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Is It Truly Made in the USA?

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There’s a good reason why President Abraham Lincoln was nicknamed “Honest Abe”. He was honest about everything he did. Fast forward a few hundred years: It’s not hard to imagine what Lincoln might have thought about the honesty of American companies touting a “Made in the USA” label on products that aren’t.

The FTC recently settled a “Made in the USA” case with E.K. Ekcessories. The company deceptively touted their outdoor equipment products as “Truly Made in the USA”, and misled consumers into thinking they were buying products that were 100 percent American-made. As it turns out, many of the components and materials of the products the company produced originated in other countries. 

The FTC has laws and guidelines to help businesses know when it’s appropriate to use the Made in USA label. That, in turn, helps consumers trust the labels they see.

  • A company that makes a “Made in the USA” or other United States origin claim for its product should be able to prove that all or almost all of that product was made in the United States. Products with these labels should contain virtually no material or components from other countries.
  • In general, products processed or finished in the USA that contain materials from other countries should not be labeled “Made in the USA” without further explanation. Look for qualifying statements near the claim that explain which components of the product come from the USA.
  • By law, most textiles and wool products must identify where they were made. If there isn’t a label for these types of products, try asking the retailer who may have more information. Keep in mind, however, that many products are not required to be labeled, nor are retailers required to disclose or mention information relating to such products.
  • The law requires automobiles made since October 1, 1994, for sale in the U.S., to have a label stating where the car was assembled. The label also must specify the percentage of equipment made in the U.S. and Canada, and the country where the engine and transmission were made.

Have a feeling that a product you bought recently isn’t “Made in USA” as labeled? File a complaint with the FTC.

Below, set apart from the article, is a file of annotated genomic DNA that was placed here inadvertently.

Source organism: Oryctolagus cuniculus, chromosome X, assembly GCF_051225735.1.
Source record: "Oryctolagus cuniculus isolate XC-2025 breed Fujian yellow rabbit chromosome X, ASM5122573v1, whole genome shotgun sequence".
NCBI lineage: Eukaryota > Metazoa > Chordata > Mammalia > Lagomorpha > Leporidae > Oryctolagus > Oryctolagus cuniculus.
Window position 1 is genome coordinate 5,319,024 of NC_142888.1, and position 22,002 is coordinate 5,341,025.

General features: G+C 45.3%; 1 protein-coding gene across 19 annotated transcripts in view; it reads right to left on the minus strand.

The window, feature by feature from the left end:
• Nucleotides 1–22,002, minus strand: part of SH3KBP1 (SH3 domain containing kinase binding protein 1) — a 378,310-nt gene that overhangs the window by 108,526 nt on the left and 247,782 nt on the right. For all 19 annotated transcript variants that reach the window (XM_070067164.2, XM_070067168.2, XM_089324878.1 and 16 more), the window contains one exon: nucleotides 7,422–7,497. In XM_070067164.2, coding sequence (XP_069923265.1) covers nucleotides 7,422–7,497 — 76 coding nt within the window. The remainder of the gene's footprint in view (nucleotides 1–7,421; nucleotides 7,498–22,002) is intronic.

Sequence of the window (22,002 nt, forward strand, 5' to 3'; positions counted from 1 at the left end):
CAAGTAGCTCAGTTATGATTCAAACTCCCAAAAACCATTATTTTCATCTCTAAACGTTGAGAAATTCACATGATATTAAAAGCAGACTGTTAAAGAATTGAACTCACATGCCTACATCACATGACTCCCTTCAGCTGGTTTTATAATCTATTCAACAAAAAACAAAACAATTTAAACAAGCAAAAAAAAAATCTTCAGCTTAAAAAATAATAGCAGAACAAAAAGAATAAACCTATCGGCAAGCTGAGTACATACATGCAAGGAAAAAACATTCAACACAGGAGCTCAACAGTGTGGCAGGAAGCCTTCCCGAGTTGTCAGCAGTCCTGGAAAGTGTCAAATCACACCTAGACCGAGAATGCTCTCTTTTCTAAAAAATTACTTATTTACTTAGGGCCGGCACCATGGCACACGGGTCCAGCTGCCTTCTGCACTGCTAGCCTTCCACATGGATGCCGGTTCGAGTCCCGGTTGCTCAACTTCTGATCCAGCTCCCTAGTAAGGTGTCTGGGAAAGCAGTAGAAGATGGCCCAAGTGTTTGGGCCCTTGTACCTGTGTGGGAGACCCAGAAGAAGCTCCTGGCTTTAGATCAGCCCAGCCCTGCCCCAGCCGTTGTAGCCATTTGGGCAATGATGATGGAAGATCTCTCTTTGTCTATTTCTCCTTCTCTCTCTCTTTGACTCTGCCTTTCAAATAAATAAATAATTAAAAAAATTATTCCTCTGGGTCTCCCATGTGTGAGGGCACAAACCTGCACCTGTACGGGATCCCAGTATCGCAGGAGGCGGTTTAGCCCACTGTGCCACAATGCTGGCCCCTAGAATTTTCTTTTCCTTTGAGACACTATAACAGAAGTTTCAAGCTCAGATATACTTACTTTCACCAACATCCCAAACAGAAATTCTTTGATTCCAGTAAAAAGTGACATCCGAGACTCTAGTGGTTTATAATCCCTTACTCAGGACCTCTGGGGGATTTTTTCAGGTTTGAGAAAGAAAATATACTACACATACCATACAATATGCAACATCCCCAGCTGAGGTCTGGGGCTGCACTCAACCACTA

Tagged with: product, shopping
Blog Topics: 
Money & Credit

Comments

Is there a place I can find companies and products that are honestly "Made in the USA"? Thank you for your service.

Does the NAFTA agreement allow for assembled-in-USA equipment with built-in Mexican and Canadian components to be labeled as Made in USA?

I am disgusted with NAFTA and the results of foreign intrusion into our national markets. Before and up to 1976 we could purchase clothes, shoes, tools, watches, and food products made entirely in the U.S.A.

Today most of our clothes are made in other countries that don't fit, are made of inferior materials, and wear out too fast. I have purchased dyed clothing that proved to have been dye-rejects and faded quickly. Threads and sections of coats are incorrectly and poorly sewn together. The inner linings of coats and shoes STINK when perspiration gets into them. All of the Chinese Made Shoes infect my feet and toenails with bacteria and they don't RESPECT OUR ANATOMICAL SIZES AND MEASUREMENT SCALES!

We have the know-how and materials to manufacture our own tools and yet there are so many inferior made foreign tools offered which degrades our economy and workmanship. The Germans trust GERMAN CRAFTSMANSHIP!

Foreign companies and investors are forcing our food costs higher than is reasonable because they are allowed to scale their costs with the inclusion of their own home based industries. Most Americans aren't aware that they have put the burden of carrying their market costs on OUR BACKS! A good indicator is the chocolate candy industry. Most of the chocolate candy on shelves are imports or owned by foreign companies. The quantities have gotten smaller and prices have dramatically increased. This is typical of how Europeans operate their economies. They offer little and price high.

Stop all of this foreign destruction of: our American industries, production, qualities, jobs, and satisfaction. Tell them to keep their greed and stinginess at home.

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